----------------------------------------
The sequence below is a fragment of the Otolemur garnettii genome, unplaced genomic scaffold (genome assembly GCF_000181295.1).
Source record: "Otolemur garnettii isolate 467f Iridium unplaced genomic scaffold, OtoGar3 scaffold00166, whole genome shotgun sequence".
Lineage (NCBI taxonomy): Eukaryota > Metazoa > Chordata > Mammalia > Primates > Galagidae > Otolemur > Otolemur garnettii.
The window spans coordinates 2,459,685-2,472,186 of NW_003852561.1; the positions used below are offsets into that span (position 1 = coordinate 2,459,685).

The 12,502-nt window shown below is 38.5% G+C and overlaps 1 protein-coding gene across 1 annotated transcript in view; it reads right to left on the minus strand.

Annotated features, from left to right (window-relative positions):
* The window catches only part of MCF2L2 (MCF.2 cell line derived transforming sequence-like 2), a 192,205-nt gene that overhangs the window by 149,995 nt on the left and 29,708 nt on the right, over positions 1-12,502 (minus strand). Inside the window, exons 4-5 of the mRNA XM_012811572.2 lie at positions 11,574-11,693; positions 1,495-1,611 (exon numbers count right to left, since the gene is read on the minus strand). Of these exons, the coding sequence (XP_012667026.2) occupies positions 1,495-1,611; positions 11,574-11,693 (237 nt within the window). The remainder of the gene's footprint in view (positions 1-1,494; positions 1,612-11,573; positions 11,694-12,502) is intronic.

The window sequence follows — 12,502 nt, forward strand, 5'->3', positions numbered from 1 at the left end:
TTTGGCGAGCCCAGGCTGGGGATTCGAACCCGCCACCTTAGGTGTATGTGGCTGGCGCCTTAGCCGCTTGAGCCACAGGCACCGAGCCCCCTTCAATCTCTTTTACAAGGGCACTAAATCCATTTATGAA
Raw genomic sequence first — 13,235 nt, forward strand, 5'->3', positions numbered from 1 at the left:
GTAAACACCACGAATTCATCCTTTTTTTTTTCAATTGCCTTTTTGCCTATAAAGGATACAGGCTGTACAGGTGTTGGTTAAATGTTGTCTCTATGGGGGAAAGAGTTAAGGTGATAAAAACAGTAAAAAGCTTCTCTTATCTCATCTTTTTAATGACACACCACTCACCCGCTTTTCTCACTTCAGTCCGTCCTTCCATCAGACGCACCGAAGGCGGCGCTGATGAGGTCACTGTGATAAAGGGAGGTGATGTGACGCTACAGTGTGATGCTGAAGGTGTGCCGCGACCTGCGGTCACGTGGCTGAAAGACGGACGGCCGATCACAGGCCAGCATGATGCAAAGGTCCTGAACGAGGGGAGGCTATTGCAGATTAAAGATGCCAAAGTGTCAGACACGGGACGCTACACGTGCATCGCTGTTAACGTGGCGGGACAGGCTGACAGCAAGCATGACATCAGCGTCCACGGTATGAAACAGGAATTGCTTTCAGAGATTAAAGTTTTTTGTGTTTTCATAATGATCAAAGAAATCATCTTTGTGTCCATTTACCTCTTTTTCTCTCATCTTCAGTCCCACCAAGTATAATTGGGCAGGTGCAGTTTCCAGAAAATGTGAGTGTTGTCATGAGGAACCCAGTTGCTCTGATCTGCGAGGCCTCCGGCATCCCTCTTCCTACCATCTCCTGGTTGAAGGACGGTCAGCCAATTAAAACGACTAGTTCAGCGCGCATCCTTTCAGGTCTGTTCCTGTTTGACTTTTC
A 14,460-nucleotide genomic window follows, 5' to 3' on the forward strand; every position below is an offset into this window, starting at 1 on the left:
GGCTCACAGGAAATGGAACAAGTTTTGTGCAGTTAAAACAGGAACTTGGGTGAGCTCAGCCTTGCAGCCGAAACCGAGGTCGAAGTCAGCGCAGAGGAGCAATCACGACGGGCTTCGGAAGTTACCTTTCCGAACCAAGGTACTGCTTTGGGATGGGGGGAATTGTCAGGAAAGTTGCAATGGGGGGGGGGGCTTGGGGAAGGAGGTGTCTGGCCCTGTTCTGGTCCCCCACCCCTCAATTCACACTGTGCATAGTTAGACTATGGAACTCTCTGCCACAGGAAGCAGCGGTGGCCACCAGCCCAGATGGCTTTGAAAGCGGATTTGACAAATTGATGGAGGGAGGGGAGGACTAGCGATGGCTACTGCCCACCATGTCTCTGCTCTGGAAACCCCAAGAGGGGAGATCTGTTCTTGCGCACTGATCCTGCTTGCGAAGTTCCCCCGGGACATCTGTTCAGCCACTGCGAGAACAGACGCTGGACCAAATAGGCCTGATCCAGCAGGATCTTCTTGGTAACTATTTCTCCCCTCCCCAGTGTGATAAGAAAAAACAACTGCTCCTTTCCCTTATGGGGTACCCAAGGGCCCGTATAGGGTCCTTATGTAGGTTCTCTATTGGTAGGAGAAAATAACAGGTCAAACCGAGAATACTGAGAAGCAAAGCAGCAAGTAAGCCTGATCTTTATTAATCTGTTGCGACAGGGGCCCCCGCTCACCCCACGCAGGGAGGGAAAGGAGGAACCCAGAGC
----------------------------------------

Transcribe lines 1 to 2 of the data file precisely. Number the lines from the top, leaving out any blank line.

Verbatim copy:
The sequence below is a fragment of the Otolemur garnettii genome, unplaced genomic scaffold (genome assembly GCF_000181295.1).
Source record: "Otolemur garnettii isolate 467f Iridium unplaced genomic scaffold, OtoGar3 scaffold00166, whole genome shotgun sequence".